The dawn of the 19th century was a time of nightmares and terror for kings and queens. Never in all the history of humanity had European rulers lived through times as turbulent and tormented. It was a period in which kings and queens were persecuted, rendered destitute, imprisoned, exiled, deported, and even executed in public squares. This book recounts the fate of one those monarchs: it is the story of the Emperor João VI of Portugal who, chased by the Napoleonic storm in Europe, initiated an extraordinary flight to Brazil. In November 1807, Portugal was invaded by 50,000 French and Spanish soldiers. Painted into a corner both by Emperor Napoleon as well as by his English allies, Dom João had no choice but to flee to Brazil. With the British Navy’s help, the royal family and an entire court of over 10,000 people set sail in decrepit and cramped ships to seek refuge in Rio de Janeiro.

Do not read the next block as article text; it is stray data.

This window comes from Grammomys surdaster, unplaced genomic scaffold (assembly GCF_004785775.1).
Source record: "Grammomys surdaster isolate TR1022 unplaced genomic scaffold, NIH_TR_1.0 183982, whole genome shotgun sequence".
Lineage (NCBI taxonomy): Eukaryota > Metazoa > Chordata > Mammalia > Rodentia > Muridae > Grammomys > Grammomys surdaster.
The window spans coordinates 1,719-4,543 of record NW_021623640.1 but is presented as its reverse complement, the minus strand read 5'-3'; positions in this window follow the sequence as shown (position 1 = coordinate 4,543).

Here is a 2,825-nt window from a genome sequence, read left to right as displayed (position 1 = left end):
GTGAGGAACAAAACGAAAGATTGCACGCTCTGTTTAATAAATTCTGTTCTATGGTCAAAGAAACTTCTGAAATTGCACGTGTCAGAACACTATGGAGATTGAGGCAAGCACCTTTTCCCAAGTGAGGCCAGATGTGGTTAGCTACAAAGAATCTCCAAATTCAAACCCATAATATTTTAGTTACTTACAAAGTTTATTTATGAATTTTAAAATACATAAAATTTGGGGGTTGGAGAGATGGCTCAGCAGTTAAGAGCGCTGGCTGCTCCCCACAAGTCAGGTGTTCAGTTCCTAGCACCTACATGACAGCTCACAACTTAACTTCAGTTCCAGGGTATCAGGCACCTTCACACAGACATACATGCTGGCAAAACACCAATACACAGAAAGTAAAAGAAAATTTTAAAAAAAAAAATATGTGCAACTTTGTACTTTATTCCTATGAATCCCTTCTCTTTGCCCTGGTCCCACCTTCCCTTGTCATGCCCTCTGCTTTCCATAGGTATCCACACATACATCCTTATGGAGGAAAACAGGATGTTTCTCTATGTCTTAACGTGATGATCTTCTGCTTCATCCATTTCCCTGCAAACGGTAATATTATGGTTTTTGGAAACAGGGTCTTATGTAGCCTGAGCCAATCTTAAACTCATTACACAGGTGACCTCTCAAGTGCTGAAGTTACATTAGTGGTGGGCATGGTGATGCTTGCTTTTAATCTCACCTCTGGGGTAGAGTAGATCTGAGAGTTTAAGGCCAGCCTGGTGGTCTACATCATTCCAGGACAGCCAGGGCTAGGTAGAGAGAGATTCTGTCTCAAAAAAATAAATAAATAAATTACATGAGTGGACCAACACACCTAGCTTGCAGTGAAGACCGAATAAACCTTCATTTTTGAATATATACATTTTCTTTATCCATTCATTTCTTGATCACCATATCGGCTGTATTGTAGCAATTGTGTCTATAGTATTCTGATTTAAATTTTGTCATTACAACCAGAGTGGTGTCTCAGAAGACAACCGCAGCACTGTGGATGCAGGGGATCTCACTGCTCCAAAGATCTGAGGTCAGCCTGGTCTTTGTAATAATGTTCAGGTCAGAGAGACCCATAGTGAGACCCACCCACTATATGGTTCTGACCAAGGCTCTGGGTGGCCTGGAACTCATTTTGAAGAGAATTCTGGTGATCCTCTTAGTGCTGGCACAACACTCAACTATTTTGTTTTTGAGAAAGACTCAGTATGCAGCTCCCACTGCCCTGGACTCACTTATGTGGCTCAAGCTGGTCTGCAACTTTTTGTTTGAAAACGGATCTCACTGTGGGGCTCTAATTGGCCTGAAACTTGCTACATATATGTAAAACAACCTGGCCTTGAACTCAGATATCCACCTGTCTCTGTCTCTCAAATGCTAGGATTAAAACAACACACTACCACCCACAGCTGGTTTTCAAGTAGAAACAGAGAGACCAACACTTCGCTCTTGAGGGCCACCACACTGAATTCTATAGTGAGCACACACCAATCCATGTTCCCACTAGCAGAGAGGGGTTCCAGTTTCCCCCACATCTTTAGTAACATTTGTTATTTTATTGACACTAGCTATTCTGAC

Nothing remotely similar had ever happened in any other European country. In times of war, kings and queens had been dethroned or forced to take refuge on foreign soil, but none of them had ever gone to the point of crossing an ocean to rule from the other side of the world. Although the Europeans dominated immense colonies over diverse continents, until that moment no monarch had ever set foot on overseas territory even for a simple visit – let alone to live and govern from there. It was, therefore, an event without precedent – as much for the Portuguese, who found that they had become orphaned by their monarchy overnight, as for the Brazilians. With the arrival of the Portuguese court in Rio de Janeiro, the last stage of colonial Brazil had concluded and the first stage of independent Brazil had begun.

Read more on this article from the author published by the American literary magazine Words Without Borders: http://wordswithoutborders.org/article/eighteen-o-eight/.